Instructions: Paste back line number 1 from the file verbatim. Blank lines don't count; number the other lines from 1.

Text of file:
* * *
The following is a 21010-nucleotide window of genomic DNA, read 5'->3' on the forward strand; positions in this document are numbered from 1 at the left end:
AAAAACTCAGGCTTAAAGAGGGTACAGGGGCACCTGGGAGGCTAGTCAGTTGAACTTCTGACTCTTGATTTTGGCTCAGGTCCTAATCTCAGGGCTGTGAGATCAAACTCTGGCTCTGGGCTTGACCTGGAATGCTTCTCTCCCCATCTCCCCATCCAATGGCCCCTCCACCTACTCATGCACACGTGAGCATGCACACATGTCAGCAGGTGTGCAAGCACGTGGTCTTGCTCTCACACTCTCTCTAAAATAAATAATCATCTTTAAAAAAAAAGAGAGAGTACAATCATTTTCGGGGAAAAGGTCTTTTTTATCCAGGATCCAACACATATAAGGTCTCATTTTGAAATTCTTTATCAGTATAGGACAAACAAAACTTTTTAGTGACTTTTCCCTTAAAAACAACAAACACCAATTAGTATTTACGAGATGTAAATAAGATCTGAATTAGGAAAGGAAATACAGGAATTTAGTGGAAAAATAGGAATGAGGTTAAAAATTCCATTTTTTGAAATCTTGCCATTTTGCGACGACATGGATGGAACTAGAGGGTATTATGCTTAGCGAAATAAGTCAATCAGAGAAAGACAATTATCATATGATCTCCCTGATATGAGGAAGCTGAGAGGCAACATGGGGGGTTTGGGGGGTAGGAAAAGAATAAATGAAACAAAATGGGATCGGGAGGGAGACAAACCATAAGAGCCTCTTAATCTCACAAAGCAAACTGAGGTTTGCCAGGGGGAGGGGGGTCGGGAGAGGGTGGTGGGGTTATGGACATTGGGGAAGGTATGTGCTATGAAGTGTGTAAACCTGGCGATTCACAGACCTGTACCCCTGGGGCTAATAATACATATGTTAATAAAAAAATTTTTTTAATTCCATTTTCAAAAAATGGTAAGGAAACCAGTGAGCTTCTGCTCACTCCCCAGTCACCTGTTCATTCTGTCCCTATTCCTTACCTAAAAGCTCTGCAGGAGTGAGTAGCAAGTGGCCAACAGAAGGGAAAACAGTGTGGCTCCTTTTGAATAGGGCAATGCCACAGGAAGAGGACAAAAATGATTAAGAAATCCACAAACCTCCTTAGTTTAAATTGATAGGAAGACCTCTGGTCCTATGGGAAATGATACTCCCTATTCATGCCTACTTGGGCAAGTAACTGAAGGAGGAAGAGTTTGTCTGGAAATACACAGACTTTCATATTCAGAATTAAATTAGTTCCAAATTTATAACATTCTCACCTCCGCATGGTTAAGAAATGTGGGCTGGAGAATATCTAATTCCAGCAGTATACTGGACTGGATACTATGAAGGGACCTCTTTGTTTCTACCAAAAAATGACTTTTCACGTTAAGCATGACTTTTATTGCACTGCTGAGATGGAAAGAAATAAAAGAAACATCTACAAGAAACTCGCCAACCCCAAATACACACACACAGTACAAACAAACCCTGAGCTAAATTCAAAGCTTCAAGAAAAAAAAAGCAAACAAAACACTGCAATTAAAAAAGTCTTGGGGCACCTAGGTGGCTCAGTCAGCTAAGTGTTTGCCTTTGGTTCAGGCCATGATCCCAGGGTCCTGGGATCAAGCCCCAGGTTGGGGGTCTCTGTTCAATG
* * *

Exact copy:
The following is a 21010-nucleotide window of genomic DNA, read 5'->3' on the forward strand; positions in this document are numbered from 1 at the left end: